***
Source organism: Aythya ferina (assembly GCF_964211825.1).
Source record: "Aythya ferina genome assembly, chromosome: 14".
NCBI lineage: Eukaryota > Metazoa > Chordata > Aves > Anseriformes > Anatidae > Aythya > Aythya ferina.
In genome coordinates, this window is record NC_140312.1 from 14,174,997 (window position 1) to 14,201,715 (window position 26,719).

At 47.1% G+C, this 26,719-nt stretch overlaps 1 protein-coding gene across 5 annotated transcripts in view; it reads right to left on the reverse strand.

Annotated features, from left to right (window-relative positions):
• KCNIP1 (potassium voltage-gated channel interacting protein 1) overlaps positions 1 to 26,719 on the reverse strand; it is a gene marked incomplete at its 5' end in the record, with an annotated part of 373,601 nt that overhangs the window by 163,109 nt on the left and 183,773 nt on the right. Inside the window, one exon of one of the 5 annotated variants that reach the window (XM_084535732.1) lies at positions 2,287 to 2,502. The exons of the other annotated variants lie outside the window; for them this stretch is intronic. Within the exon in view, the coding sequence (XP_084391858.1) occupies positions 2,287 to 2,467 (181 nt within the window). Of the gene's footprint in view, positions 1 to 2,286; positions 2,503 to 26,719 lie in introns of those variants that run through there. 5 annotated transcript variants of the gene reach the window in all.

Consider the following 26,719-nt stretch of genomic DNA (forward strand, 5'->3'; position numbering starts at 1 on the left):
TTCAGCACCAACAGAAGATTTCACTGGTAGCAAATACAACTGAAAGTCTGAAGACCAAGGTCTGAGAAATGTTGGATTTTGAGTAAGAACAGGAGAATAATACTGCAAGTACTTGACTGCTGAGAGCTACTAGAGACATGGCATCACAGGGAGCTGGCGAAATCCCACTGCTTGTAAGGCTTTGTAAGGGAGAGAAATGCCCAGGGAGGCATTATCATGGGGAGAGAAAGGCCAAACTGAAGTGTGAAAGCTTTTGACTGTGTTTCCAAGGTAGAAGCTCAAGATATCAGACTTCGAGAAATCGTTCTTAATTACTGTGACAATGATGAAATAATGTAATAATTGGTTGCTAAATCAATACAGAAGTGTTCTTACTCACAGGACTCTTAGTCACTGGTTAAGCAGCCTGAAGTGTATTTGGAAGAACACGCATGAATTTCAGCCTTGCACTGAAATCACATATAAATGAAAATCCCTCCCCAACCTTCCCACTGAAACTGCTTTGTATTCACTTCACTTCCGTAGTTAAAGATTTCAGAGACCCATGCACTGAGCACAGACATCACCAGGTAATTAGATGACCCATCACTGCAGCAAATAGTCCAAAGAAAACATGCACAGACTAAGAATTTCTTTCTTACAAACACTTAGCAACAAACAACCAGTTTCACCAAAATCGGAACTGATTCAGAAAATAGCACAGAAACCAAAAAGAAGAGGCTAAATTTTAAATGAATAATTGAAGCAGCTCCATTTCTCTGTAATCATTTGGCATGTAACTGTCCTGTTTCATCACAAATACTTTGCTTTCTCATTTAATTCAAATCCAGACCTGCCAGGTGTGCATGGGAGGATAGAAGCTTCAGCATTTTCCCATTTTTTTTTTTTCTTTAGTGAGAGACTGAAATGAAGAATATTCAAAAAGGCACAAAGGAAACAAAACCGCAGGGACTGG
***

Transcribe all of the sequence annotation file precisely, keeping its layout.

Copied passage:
Source organism: Aythya ferina (assembly GCF_964211825.1).
Source record: "Aythya ferina genome assembly, chromosome: 14".
NCBI lineage: Eukaryota > Metazoa > Chordata > Aves > Anseriformes > Anatidae > Aythya > Aythya ferina.
In genome coordinates, this window is record NC_140312.1 from 14,174,997 (window position 1) to 14,201,715 (window position 26,719).

At 47.1% G+C, this 26,719-nt stretch overlaps 1 protein-coding gene across 5 annotated transcripts in view; it reads right to left on the reverse strand.

Annotated features, from left to right (window-relative positions):
• KCNIP1 (potassium voltage-gated channel interacting protein 1) overlaps positions 1 to 26,719 on the reverse strand; it is a gene marked incomplete at its 5' end in the record, with an annotated part of 373,601 nt that overhangs the window by 163,109 nt on the left and 183,773 nt on the right. Inside the window, one exon of one of the 5 annotated variants that reach the window (XM_084535732.1) lies at positions 2,287 to 2,502. The exons of the other annotated variants lie outside the window; for them this stretch is intronic. Within the exon in view, the coding sequence (XP_084391858.1) occupies positions 2,287 to 2,467 (181 nt within the window). Of the gene's footprint in view, positions 1 to 2,286; positions 2,503 to 26,719 lie in introns of those variants that run through there. 5 annotated transcript variants of the gene reach the window in all.

Consider the following 26,719-nt stretch of genomic DNA (forward strand, 5'->3'; position numbering starts at 1 on the left):
TTCAGCACCAACAGAAGATTTCACTGGTAGCAAATACAACTGAAAGTCTGAAGACCAAGGTCTGAGAAATGTTGGATTTTGAGTAAGAACAGGAGAATAATACTGCAAGTACTTGACTGCTGAGAGCTACTAGAGACATGGCATCACAGGGAGCTGGCGAAATCCCACTGCTTGTAAGGCTTTGTAAGGGAGAGAAATGCCCAGGGAGGCATTATCATGGGGAGAGAAAGGCCAAACTGAAGTGTGAAAGCTTTTGACTGTGTTTCCAAGGTAGAAGCTCAAGATATCAGACTTCGAGAAATCGTTCTTAATTACTGTGACAATGATGAAATAATGTAATAATTGGTTGCTAAATCAATACAGAAGTGTTCTTACTCACAGGACTCTTAGTCACTGGTTAAGCAGCCTGAAGTGTATTTGGAAGAACACGCATGAATTTCAGCCTTGCACTGAAATCACATATAAATGAAAATCCCTCCCCAACCTTCCCACTGAAACTGCTTTGTATTCACTTCACTTCCGTAGTTAAAGATTTCAGAGACCCATGCACTGAGCACAGACATCACCAGGTAATTAGATGACCCATCACTGCAGCAAATAGTCCAAAGAAAACATGCACAGACTAAGAATTTCTTTCTTACAAACACTTAGCAACAAACAACCAGTTTCACCAAAATCGGAACTGATTCAGAAAATAGCACAGAAACCAAAAAGAAGAGGCTAAATTTTAAATGAATAATTGAAGCAGCTCCATTTCTCTGTAATCATTTGGCATGTAACTGTCCTGTTTCATCACAAATACTTTGCTTTCTCATTTAATTCAAATCCAGACCTGCCAGGTGTGCATGGGAGGATAGAAGCTTCAGCATTTTCCCATTTTTTTTTTTTCTTTAGTGAGAGACTGAAATGAAGAATATTCAAAAAGGCACAAAGGAAACAAAACCGCAGGGACTGG